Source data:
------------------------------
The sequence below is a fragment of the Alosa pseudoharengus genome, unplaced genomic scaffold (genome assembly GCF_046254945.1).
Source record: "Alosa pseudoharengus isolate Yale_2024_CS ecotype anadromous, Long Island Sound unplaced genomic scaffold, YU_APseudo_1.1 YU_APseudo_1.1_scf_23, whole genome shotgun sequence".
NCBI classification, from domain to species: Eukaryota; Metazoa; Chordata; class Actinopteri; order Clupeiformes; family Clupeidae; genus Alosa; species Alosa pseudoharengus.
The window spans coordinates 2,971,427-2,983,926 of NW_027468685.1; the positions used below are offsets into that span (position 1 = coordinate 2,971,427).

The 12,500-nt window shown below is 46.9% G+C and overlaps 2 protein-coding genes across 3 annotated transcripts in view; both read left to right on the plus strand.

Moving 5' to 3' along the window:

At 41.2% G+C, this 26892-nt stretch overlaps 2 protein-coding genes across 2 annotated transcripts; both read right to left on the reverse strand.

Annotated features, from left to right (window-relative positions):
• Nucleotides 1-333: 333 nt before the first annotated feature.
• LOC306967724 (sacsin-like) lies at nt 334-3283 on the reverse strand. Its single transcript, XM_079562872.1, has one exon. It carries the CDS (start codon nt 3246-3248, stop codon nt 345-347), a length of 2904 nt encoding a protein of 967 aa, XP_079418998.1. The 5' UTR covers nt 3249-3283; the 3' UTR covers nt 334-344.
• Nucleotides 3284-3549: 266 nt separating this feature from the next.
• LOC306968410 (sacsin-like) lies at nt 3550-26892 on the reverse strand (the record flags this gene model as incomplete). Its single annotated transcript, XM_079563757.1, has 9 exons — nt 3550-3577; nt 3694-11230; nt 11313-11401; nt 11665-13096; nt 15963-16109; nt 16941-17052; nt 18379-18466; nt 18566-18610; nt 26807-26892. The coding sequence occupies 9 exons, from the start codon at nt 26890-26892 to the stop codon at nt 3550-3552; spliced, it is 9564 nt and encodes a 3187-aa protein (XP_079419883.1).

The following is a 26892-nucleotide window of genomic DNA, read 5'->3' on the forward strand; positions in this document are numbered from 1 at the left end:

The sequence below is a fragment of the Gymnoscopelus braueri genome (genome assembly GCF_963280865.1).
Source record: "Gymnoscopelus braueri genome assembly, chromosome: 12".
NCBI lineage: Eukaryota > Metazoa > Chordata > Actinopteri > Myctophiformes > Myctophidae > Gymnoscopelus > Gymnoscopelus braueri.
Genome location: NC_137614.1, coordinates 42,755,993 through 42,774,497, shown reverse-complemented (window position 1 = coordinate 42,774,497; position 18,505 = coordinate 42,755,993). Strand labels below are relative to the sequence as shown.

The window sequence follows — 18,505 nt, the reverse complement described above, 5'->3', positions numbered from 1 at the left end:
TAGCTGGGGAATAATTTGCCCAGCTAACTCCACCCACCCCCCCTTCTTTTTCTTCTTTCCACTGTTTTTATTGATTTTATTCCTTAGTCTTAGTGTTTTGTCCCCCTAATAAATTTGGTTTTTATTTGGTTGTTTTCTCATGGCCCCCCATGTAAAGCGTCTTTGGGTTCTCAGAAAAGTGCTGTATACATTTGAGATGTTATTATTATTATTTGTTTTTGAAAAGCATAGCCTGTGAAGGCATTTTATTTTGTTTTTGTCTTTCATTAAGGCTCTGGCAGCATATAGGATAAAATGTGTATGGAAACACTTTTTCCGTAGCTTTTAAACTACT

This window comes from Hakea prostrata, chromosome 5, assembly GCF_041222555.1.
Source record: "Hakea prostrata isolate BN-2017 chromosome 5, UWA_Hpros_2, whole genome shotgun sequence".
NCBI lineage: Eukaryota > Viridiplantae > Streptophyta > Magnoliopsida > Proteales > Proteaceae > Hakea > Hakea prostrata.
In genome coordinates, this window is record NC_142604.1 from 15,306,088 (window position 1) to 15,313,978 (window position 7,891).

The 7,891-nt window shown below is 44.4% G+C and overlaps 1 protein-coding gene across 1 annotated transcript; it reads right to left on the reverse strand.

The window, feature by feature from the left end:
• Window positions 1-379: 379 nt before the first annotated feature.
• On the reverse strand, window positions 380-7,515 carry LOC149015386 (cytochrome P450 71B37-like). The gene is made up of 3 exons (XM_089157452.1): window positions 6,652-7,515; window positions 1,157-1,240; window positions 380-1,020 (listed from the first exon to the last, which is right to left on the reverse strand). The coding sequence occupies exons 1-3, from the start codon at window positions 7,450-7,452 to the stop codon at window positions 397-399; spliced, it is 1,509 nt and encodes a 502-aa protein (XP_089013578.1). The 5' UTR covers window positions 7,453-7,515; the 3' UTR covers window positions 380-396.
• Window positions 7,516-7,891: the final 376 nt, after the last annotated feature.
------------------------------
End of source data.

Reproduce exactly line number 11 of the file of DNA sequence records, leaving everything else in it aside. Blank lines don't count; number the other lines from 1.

• Nucleotides 3284-3549: 266 nt separating this feature from the next.